Eventually, Donaldson did start hitting. Any questions about how Donaldson fits with the Braves are answered each time he homers and his teammates join in his elaborate “bringer of rain” celebration (their idea, Donaldson said). During a recent Fox national broadcast, Braves first baseman Freddie Freeman said Donaldson gives the Braves a certain brashness that they haven’t had in a while.
Donaldson is the best example of how Anthopoulos, a numbers guy, also pays attention to the human side of the game. He’s added good players without sacrificing major prospects, but that’s only part of the formula. He’s gotten the other part of it right by bringing in guys who get what the Braves are about.
“Everyone is pulling on the same rope in this organization,” Freeman said at SunTrust Park on Tuesday before the Braves opened a series against the Phillies.
I can be cynical about that kind of thing because I favor the tangible over the intangible. But it’s clear that the Braves have certain team spirit that has made them resilient during a trying season. From the front office to the last guy on the bench, every person has done their part.
The Braves are having a blast on their way to another National League East title. That’s always easier to do for a team that’s winning, but maybe the Braves wouldn’t be winning if all their pieces didn’t fit so well. A couple of recent developments reinforced the view that they have a cohesive group.
After Charlie Culberson was hit in the face with a pitch Saturday, Braves manager Brian Snitker got emotional while talking about the player. Culberson suffered multiple face fractures and is out for the season. Snitker still was lamenting Culberson’s injury Tuesday, and not just because it hurt the team’s depth.
“He means so much to this team, with the person he is,” Snitker said.
Nick Markakis’ seamless return to the lineup over the weekend is another sign of how well the Braves mesh as a team. Markakis plays right field, where Matt Joyce had been capably filling in amid the team’s dwindling outfield depth.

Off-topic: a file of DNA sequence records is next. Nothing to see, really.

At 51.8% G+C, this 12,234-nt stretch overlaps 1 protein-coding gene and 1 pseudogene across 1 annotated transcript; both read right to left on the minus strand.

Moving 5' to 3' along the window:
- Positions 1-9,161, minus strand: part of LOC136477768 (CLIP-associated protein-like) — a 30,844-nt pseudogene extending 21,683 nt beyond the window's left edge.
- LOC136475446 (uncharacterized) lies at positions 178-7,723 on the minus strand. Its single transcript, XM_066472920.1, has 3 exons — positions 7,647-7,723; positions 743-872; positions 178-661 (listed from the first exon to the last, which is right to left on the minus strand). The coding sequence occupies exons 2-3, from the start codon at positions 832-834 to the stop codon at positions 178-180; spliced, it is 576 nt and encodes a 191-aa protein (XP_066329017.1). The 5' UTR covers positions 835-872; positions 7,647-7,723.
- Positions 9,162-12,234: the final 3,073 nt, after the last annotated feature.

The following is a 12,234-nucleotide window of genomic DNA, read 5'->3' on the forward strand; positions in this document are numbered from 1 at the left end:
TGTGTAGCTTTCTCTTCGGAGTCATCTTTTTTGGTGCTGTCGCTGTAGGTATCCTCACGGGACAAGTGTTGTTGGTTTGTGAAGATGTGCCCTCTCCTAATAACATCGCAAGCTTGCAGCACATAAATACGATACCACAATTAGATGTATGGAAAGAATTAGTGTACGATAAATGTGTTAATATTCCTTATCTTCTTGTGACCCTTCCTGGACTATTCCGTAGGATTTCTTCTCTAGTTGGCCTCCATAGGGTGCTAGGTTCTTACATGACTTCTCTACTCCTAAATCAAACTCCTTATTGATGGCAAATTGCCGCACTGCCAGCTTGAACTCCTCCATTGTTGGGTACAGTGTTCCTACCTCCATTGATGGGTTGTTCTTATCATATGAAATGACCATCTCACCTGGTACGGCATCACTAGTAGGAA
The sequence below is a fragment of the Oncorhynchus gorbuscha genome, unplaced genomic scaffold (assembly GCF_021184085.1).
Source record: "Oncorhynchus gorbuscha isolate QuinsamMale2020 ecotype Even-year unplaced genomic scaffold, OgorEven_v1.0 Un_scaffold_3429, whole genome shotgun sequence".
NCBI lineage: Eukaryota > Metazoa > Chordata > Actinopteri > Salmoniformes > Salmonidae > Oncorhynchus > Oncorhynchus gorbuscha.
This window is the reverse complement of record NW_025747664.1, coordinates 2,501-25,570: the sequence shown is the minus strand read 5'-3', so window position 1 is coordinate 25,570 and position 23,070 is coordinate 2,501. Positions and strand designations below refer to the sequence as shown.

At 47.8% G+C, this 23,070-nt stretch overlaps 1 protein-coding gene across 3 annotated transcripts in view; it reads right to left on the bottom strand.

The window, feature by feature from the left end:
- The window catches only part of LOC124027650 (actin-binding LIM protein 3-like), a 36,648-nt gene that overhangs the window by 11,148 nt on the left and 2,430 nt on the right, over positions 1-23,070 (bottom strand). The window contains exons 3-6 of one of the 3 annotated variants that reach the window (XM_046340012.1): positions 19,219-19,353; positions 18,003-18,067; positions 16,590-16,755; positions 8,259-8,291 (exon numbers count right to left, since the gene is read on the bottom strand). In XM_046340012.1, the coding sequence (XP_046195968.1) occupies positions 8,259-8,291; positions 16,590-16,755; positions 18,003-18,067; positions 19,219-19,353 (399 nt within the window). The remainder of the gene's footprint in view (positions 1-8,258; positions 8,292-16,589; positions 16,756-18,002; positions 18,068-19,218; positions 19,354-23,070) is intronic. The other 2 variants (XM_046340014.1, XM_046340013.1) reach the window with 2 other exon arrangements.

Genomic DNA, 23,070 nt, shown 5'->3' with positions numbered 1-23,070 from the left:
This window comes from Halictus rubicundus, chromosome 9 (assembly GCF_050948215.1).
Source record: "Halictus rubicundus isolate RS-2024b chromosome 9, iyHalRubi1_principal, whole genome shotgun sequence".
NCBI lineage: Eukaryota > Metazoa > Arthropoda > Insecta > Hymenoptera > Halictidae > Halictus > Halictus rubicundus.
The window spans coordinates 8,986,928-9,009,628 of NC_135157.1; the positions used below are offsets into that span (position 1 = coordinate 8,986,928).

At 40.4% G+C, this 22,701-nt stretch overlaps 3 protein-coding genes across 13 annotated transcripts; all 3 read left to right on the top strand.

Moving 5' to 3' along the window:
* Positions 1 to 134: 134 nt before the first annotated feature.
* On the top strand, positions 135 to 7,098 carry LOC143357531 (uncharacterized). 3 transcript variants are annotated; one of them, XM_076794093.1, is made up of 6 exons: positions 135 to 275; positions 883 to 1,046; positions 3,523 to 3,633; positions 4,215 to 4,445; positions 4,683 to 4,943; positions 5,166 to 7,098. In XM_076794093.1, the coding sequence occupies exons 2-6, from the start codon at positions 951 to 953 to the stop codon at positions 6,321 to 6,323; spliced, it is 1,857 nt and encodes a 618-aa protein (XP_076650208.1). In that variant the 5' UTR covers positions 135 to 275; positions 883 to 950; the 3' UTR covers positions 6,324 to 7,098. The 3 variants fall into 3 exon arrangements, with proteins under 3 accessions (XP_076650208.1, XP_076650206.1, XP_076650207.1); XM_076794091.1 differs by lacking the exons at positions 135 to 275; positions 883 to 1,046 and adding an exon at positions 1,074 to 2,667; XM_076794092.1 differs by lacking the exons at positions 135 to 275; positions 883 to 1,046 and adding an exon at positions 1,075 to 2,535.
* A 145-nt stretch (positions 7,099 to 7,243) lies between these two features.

“I was going to go into the office and tell them that I’ve played left before, and it’s not a crazy adjustment,” Joyce said.
Instead, Snitker asked Markakis if he’d be willing to play left. He agreed.
“His humbleness to move from right field, which he played his whole career, to left field just because a guy like me is a little more comfortable in right -- it’s a huge statement to his character and the team guy that he is,” Joyce said.
The Braves seem to have a lot of guys like that. On its own that wouldn’t be enough to make series postseason contenders. That element along with lots of good hitters and just enough pitching might be what gives the Braves an edge in the postseason.
The Dodgers are the best team in the NL by almost every single measure. That’s why they are getting 4-to-7 odds to win the pennant, compared with 7-to-2 for the Braves. The Dodgers are also favored to win the World Series. Can’t argue with that.
Yet, from afar at least, it seems as if the Dodgers have been a machine executing a program all season. The Braves also have been on what’s seemed like an inevitable run to the division title. Unlike the Dodgers, they’ve had to patch things together to stay afloat. There’s been real emotion with their journey.
The story of the Braves’ season includes important moments for Rafael Ortega, Adam Duvall and Billy Hamilton. Free-agent catcher Francisco Cervelli immediately helped the Braves win a game after his career seemed over because of concussions. The Braves were Joyce’s third team during spring training.
Those kinds of moves were important for Anthopoulos to get right. The Braves already had good players when he got the job. He’s done a fine job building depth around the edges while also taking care of major roster needs.
Donaldson was the GM’s biggest signing. He’s having a very good year on the field while adding his own unique twist to the team’s good chemistry. That’s just one indication that the Braves have something special going on.